Dr. Honorata L. Gabon autopsied the cadaver of Dioscoro Astorga Jr. and ascertained the cause of death as cardiorespiratory failure secondary to severe hemorrhage resulting from his multiple gunshot wounds.
Darmo asserted that the murder of his brother was politically motivated. Their father was at that time the mayor of Daram and the deceased Dioscoro Astorga Jr. was being groomed to take his place. The ex-mayor of Daram, Miguel Figueroa, was planning a political comeback while Violin, Cherriguene and Yazar, aside from being employees of the Figueroas, were his avid followers. Cesar Allego was the nephew of vice-mayoralty candidate Emilio Allego who was supposed to run under the ticket of Miguel Figueroa.
In support of this theory, the prosecution offered the testimonies of Mateo Villaganes and Nestor Pahayahay to the effect that Miguel Figueroa and Catalino Figueroa had earlier approached hit men for a contract on Dioscoro Jr.'s head.
The defense tells a different story, invoking alibi for all the accused-appellants. Accused Remegio Yazar, overseer of the coconut plantation and the cattle ranch of Catalino Figueroa, claims that he could not have participated in the killing of Dioscoro Jr. on 1 January 1986 as he was in Manila from 23 December 1985 to the first week of February 1986. Cherriguene, another caretaker of the ranch, avowed innocence in the killing saying that he attended a birthday celebration of his friend Francisco Decallos in the evening of 31 December 1985 and stayed there up to five o'clock the following morning, 1 January 1986. Beatriz Donaire, the 80-year old aunt of the Figueroas, and Antonio Coo, a guest at the birthday celebration, confirmed the narration of Cherriguene.
The accused Antonio Violin testified that on 31 December 1985 he boarded a motorboat together with Allego and the Astorga brothers en route to Bgy. San Jose. The boat was piloted by Cesar Allego. However, Violin disembarked at Bgy. Pait where he resided and spent the whole night of 31 December 1985 at his house drinking with some friends. He denied that he proceeded to Bgy. San Jose that evening, claiming that he learned of the murder of Dioscoro Astorga Jr. only at around 11:00 o'clock the following morning when Allego dropped by his house after accompanying Darmo Astorga to a hospital in Catbalogan. He insisted that he was implicated in the criminal cases because his father was a diehard follower of the Figueroas. He admitted however that he owned the motorboat used by the Astorgas for Bgy. San Jose and that Allego was his boat mechanic and pilot. Violin's testimony was corroborated by Diosdado Panis.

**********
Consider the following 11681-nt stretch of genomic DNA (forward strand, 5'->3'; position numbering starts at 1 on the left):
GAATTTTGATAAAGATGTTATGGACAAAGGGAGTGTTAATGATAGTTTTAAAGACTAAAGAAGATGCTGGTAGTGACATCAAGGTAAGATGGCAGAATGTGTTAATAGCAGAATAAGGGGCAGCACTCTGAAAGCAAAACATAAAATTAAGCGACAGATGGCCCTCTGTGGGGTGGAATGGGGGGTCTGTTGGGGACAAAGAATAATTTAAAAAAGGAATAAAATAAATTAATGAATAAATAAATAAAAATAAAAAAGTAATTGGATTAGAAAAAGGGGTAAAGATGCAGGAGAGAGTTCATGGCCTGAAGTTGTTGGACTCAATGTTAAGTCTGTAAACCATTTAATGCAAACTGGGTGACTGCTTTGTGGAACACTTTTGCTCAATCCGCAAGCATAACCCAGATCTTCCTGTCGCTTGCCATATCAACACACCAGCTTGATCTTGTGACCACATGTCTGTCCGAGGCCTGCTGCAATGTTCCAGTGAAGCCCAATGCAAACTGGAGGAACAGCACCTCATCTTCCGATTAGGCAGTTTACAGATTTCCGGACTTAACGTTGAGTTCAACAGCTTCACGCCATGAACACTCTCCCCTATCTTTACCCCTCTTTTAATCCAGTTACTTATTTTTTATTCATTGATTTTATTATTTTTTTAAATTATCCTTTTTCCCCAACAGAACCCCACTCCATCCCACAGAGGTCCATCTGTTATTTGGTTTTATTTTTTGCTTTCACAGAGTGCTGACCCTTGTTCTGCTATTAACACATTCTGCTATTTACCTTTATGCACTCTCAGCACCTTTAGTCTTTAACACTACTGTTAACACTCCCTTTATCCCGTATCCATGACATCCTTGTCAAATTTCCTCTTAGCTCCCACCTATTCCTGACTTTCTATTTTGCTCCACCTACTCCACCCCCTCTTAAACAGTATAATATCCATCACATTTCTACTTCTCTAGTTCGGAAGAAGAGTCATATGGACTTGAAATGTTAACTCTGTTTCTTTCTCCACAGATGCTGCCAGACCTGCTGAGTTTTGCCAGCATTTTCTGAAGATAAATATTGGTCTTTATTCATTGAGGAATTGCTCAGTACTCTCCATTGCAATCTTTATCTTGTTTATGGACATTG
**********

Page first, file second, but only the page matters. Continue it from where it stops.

We have ruled, time and again, that alibi is the weakest of all defenses and cannot stand against strong and positive identification. The testimonies of the accused herein and that of their witnesses aside from being self-serving fall flat in the face of the clear and categorical account given by Darmo Astorga. As correctly observed by the trial court -
x x x there is no doubt in our mind that positive identification of herein defendants by a survivor of the attack has not been shaken. It is of no moment that the prosecution presented a lone witness. If Darmo's uncorroborated testimony is credible and positive, it is sufficient to justify a conviction.
While accused-appellants feign bafflement that Darmo would crawl under the table instead of seeking cover outside the house, there is nothing strange or unnatural about this behavior. Darmo's act appears to be spontaneous and instinctive in that after the gunshots he ran towards the door where he was met by his brother who was already bleeding and about to fall, and who told him to hide otherwise he might also be shot. For him to go out of the house would have been illogical and suicidal since the attackers of his brother were still outside. The only recourse available at that very moment was to seek cover inside the house, and he found one under a table.
The defense speaks of the impossibility of Darmo crawling and hiding under a table measuring only about three (3) feet wide, seven (7) feet long, and two feet and four inches high (2'4") considering that he stands five feet and five inches (5'5") tall. A small table such as that described by Darmo could not have provided ample protection for him, for squatting underneath it would entail great difficulty. While the proposition may sound plausible we are not persuaded that it was impossible. Truly, Darmo did not have the luxury of time and choice. He could not at leisure studiously reflect upon the situation and scout around for a good and comfortable hiding place. His very life was at stake. Safety was his immediate and only concern, not convenience. Moreover, it does not follow that "since Darmo's head and shoulders would have touched the top of the table, his vision would be severely inhibited by the breadth and width of the table."  To conclude that because of his position "he could have only seen the lower parts of the attackers' bodies," and consequently, could not have seen the faces and identified the attackers is specious and delusive because it erroneously assumes the validity of a false premise.
Darmo identified with ease the weapons used by the three appellants considering that at the time of the incident he was a member of the Civilian Home Defense Force (CHDF) and therefore knowledgeable if not trained in the identification and use of firearms. He was able to recall what each of the assailants said during the incident because they attacked Dioscoro Jr. alternately so that Darmo's attention was focused on each perpetrator's act and utterance. As eyewitness to the killing of his brother Dioscoro Jr., Darmo narrated the harrowing occurrence in vivid detail. Surely, this could not have been the fictive product of a highly imaginative mind.